Most non-diabetic men experience significant success following a 16:8 fasting regimen daily or fasting intermittently for 24 hours. Women don’t appear to have the same success with either of those regimens. Most women, especially at the start, achieve success doing 36 or 42 hours of intermittent fasting. It isn’t a significant amount more than men, but it’s just enough to have a significant impact on our waistlines. In my experience, a 42 hour fast done three times a week has been the most successful fasting protocol for women looking to lose weight.
At the Beginning – The Men are Ahead
For every 36 hour fast, we should expect to lose about half a pound of body fat. Anything beyond that is typically water loss. At the start, women experience significantly less than that. Most women will only drop some of the water weight and they typically lose about 0.25 pounds of body fat per fasting day for the first. Men, however, tend to lose about one pound of body fat per fasting day for the first two-to-four weeks that they fast.
In the Middle – The Women Take the Lead
Weight-loss for women starts off slowly but somewhere between four-to-six weeks their weight-loss starts to pick-up significantly. During this period, we notice a significant reduction in water weight that we see in men at the start. We also start to see their rate of body fat loss increase to one pound per fasting day. We see the opposite happening with men during this period. Their body fat loss drops to about half a pound per fasting day.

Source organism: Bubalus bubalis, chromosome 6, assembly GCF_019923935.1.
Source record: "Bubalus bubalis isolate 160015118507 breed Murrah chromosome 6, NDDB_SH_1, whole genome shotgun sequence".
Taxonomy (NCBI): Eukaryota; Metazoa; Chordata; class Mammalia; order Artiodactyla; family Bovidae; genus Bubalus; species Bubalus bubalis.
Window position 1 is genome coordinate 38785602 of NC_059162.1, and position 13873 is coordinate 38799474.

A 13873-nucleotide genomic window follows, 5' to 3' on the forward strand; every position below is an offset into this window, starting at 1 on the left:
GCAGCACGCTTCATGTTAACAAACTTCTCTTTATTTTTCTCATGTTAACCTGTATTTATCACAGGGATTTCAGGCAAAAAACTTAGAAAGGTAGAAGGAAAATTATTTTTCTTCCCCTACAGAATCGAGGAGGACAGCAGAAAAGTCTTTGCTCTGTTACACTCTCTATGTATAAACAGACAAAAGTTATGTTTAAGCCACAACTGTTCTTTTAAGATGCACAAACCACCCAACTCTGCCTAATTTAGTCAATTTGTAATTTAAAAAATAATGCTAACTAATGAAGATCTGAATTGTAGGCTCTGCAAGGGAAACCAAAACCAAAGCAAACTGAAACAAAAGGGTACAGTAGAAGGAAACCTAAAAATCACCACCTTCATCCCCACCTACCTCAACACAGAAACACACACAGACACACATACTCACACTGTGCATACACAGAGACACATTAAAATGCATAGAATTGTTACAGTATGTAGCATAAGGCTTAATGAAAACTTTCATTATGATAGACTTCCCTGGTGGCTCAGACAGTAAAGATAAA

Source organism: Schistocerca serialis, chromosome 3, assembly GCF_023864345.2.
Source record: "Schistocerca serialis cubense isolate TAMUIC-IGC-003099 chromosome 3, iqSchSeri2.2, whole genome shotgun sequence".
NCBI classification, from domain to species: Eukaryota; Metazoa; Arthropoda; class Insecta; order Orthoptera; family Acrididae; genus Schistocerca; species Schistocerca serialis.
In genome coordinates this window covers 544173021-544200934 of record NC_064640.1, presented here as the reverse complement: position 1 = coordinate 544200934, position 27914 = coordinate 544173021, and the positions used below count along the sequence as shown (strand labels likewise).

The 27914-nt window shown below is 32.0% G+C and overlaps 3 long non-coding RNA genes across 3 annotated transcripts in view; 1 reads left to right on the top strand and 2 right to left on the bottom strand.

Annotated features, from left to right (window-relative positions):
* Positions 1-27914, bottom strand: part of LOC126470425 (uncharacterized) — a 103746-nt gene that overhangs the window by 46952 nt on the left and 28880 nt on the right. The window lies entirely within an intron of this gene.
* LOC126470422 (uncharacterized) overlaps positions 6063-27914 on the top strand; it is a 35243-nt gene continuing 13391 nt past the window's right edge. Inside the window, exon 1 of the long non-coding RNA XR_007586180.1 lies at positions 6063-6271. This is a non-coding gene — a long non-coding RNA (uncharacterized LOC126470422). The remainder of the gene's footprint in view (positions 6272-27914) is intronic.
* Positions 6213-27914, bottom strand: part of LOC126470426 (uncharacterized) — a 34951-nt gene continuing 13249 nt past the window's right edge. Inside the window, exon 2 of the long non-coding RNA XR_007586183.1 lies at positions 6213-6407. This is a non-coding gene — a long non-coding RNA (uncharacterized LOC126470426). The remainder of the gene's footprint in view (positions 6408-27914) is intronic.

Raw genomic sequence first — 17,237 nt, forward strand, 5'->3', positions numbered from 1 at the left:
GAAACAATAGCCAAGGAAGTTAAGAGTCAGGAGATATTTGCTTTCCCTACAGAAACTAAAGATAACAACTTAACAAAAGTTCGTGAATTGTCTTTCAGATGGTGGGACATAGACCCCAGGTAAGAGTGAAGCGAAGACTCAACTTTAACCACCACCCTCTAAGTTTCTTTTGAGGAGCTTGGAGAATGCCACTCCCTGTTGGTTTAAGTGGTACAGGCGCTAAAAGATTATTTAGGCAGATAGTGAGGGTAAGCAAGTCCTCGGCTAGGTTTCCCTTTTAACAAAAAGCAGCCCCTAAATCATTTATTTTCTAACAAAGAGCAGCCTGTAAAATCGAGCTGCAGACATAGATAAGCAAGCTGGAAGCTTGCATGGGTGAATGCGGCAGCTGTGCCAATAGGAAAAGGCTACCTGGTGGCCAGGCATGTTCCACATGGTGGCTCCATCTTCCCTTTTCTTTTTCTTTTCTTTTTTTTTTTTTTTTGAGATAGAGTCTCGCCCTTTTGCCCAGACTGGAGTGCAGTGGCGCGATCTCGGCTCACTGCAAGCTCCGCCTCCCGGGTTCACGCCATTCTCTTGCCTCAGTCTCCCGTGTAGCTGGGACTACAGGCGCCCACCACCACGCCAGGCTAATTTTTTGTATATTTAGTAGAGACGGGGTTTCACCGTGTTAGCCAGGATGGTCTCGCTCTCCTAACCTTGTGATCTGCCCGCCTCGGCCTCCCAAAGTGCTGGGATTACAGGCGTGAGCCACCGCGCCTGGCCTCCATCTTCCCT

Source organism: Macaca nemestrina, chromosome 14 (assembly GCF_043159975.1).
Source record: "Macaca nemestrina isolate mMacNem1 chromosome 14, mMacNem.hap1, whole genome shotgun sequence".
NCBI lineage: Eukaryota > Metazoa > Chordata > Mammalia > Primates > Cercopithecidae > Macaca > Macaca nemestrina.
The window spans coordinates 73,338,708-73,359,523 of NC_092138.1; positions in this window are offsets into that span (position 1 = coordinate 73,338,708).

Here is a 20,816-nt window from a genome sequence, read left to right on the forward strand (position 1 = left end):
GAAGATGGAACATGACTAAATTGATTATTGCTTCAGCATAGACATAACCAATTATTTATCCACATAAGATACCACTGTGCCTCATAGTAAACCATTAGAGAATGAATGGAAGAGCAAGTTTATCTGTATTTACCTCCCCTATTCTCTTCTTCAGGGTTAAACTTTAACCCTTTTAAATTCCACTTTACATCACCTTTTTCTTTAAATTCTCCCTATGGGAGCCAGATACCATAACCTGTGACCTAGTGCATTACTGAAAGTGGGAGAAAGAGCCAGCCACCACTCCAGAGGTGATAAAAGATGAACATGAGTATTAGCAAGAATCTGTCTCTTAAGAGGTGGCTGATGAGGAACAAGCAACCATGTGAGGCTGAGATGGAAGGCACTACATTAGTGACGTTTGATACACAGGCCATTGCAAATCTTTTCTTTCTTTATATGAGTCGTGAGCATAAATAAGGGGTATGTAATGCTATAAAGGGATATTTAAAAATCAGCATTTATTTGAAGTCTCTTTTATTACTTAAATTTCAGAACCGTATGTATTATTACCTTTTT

The Result – We Both Win!
After eight weeks of fasting both men and women appear to lose approximately half a pound of body fat per fasting day. If you are fasting three days a week, this means you will lose about 1.5 pounds of body fat for three days of fasting per week. During this time period most women report other positive hormonal changes as well. Women of reproductive age start to experience improved symptoms of PMS. Women going through menopause also report improved symptoms as well. We also hear about improved sex drive in post menopausal women. These women often report feeling like teenagers again.
Body Composition Changes